RISMEDIA, July 31, 2007—(MCT)—The number of individuals and families moving into new homes in Orlando-area subdivisions plunged 26% during the second quarter, and home builders continued to slam on the brakes.
Starts, or new homes getting under way in the region, fell more than 41% in the period ending June 30 compared with the same time a year ago, a report by Metrostudy showed Thursday.
And despite efforts by builders to entice buyers with discounts and deals, more than 5,600 new homes still sit empty in the Orlando area, a number that’s virtually unchanged from a year ago, the Houston-based research company reported.
Unsold inventory did fall overall, a helpful sign for the health of the industry, but it was mostly in the under-construction category, said Anthony Crocco, director of Metrostudy’s Central and Northeast Florida divisions.
“The Orlando MSA metropolitan statistical area is experiencing the same problems many Florida markets are experiencing — large new- and existing-home inventories,” Crocco said in his quarterly report, which goes out to builders, researchers, academics and other professionals in the housing industry.
“The high percentage of finished, vacant inventory remains a major concern,” Crocco said. “On the upside, the Orlando MSA continues to add jobs and housing demand remains strong relative to most other markets in the state.”
In the four-county Orlando metro area — Orange, Seminole, Lake and Osceola counties — 3,299 single-family homes were started in subdivisions during the April-through-June time frame. That was down 41.4% from the same period a year ago when 5,631 units were started. On an annual basis, local housing starts are down 38%.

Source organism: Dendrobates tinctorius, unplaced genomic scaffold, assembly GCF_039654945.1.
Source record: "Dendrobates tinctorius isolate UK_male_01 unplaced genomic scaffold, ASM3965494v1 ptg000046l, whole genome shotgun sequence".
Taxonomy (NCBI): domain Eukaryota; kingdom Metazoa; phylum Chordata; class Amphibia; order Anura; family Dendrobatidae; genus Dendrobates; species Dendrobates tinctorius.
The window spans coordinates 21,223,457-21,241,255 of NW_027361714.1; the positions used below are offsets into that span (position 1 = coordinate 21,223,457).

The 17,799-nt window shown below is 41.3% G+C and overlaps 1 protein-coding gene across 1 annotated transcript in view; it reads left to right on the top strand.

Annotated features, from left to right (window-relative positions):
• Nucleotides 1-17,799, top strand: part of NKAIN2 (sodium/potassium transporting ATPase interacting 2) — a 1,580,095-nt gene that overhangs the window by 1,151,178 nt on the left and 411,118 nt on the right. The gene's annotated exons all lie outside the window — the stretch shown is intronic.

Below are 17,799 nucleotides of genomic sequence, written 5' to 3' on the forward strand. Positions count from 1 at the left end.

Closings, or the number of homes sold and physically occupied in the Orlando area, totaled 4,004, or 25.9% lower than a year ago, Metrostudy found in its survey. On an annual basis through the second quarter, closings were down 8.2%.
The survey data are considered valuable to the industry because Metrostudy, which charges fees for its reports, physically drives through subdivisions to verify whether new homes remain vacant or are occupied, a more reliable third-party measure of closings.
One of the Orlando area’s top retail-property brokers said Thursday that the slowdown in home construction in the suburbs means retail construction also will slow, particularly in outlying areas.
“Retail follows rooftops,” and the trend now toward urban in-fill development means that retail construction will shift from suburbs to downtown,” said Martin Forster, a director with Cushman & Wakefield of Florida Inc., and a partner in his own firm of Pocklington, Pocklington & Forster Retail Investment Group.
Forster spoke during a monthly meeting for the Central Florida Chapter of the National Association of Industrial and Office Properties.
With residential construction slowing nationwide, commercial construction has been taking up the slack, absorbing unemployed residential construction employees in many cases and generating ongoing economic impact.
Forster and other local experts who spoke, including top brokers Ron Rogg of CB Richard Ellis and Bo Bradford of GVA Advantis, said that strong global capital flows and low interest rates have kept commercial properties in hot demand and construction in high gear.
“Money drives the juggernaut,” Forster said, and financing has shifted from residential construction to commercial.
Copyright © 2007, The Orlando Sentinel, Fla.
Distributed by McClatchy-Tribune Information Services.